1. Treatment of outpatient diverticulitis with amoxicillin-clavulanate was shown to be comparably effective as a treatment of metronidazole-with-fluoroquinolone for outpatient diverticulitis.
2. The 1-year risk for Clostridium Difficile infection (CDI) was significantly higher for metronidazole-with-fluoroquinolone compared to amoxicillin-clavulanate.
Evidence Rating Level: 2 (Good)
Study Rundown: Acute outpatient diverticulitis is an inflammatory condition of the colon, and is often treated with antibiotics. The two most commonly prescribed regimens are metronidazole-with-fluoroquinolone and amoxicillin-clavulanate. However, there is a gap in knowledge as to comparing the effectiveness and harms of the two treatments. As such, this study compared the effectiveness of metronidazole-with-fluoroquinolone and amoxicillin-clavulanate in patients with outpatient diverticulitis. This study found that there was no difference between the two treatment groups regarding risks for diverticulitis admissions, visits to the emergency department (ED) or outpatient clinics, urgent surgery, and elective surgery. However, there was a higher one-year risk for CDI in the metronidazole-with-fluoroquinolone group compared to the amoxicillin-clavulanate group. This study was limited by analyzing claims data, which only reflect dispensing of prescription antibiotics and not their use or consumption. Nonetheless, these study’s findings are significant, as they demonstrate that metronidazole-with-fluoroquinolone and amoxicillin-clavulanate have comparable effectiveness, despite metronidazole-with-fluoroquinolone being associated with a higher risk for CDI.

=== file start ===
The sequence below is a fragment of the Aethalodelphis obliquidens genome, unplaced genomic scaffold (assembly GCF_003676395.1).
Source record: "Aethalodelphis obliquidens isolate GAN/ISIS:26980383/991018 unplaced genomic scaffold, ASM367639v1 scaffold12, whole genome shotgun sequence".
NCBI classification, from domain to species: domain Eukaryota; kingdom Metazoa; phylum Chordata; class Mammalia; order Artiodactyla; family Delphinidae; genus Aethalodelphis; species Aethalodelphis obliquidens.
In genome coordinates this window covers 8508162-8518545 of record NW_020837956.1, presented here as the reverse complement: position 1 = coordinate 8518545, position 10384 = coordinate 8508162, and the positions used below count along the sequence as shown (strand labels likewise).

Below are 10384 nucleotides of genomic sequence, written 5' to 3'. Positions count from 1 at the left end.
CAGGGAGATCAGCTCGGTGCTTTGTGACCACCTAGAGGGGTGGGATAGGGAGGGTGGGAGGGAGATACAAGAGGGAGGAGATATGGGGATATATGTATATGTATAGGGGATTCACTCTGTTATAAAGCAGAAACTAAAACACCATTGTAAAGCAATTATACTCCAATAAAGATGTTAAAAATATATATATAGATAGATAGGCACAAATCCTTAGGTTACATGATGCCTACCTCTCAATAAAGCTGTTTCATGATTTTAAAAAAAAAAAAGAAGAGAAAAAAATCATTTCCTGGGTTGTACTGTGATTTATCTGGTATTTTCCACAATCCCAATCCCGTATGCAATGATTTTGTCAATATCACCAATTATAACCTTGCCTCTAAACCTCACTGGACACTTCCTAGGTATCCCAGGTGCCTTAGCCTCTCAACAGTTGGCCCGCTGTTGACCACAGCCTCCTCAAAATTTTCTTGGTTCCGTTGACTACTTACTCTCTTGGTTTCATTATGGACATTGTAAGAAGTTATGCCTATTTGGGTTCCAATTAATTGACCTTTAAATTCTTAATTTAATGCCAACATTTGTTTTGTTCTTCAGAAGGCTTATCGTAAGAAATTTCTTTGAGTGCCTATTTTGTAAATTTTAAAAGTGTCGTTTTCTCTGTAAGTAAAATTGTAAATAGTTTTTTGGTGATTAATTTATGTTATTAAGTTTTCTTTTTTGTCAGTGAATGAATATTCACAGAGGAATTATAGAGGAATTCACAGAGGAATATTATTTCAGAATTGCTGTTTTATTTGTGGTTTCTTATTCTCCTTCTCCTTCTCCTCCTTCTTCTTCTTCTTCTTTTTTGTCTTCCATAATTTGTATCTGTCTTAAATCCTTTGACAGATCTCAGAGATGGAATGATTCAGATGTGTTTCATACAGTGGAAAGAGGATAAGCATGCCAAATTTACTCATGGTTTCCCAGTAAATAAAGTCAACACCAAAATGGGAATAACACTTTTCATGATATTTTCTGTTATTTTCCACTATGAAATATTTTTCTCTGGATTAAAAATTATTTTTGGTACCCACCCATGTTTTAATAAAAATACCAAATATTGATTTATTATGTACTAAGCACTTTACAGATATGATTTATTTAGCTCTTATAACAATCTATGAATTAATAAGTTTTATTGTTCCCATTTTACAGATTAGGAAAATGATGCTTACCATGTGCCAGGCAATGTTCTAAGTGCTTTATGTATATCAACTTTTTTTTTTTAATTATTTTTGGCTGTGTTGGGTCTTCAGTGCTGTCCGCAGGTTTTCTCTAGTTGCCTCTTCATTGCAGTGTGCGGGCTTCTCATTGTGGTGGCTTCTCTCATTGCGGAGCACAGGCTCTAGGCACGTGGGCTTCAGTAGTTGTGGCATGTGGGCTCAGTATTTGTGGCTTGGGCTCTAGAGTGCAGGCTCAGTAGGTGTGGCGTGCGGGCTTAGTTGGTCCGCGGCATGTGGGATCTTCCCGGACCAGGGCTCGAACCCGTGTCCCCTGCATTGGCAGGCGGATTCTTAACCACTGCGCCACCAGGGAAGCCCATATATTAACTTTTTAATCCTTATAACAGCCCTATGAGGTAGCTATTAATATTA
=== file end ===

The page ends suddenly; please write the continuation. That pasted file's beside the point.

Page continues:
In-Depth [retrospective cohort]: This retrospective cohort study examined 2 nationwide cohorts, MarketScan and Medicare. In the MarketScan cohort, there were 106,363 patients who received metronidazole-with-fluoroquinolone and 13,160 patients who received amoxicillin-clavulanate. In the Medicare cohort, there were 17,639 patients who received metronidazole-with-fluoroquinolone and 2,709 patients who received amoxicillin-clavulanate in the Medicare cohort. Patients who had continuous insurance and no previous diverticulitis-related care were included in the study. Patients who were immunocompromised or immunosuppressed were excluded from the study. The primary outcomes measured inpatient admission for diverticulitis, urgent surgery, and CDI in the year after diagnosis. Among the two groups, in the MarketScan cohort, there were no differences between treatment groups in diverticulitis specific 1-year hospital admission (risk difference [RD], 0.1 percentage points; 95% confidence interval [CI], -0.3 to 0.6), 1-year urgent surgery risk (RD, 0.0 percentage points; 95% CI, -0.1 to 0.1), or 3-year elective surgery risk (RD, 0.2 percentage points; 95% CI, -0.3 to 0.7), and similar 1-year risk for CDI of 0.3% (RD, 0.0 percentage points; 95% CI, -0.1 to 0.1). In the Medicare cohort, there were also no differences between treatment groups in diverticulitis-specific 1-year hospital admission (RD, 0.1 percentage points; 95% CI, -0.7 to 0.9) or 3-year elective surgery risk (RD, -0.3 percentage points; 95% CI, -1.1 to 0.4). However, the 1-year risk for CDI was significantly higher for metronidazole-with-fluoroquinolone (1.2%) compared to amoxicillin-clavulanate (0.6%) (RD, 0.6 percentage points; 95% CI, 0.2 to 1.0). Overall, this study determined the comparable effectiveness of both antibiotic regimens in treating outpatient diverticulitis, but prescribing amoxicillin-clavulanate instead of metronidazole-with-fluoroquinolone may provide a lower risk for developing CDI.
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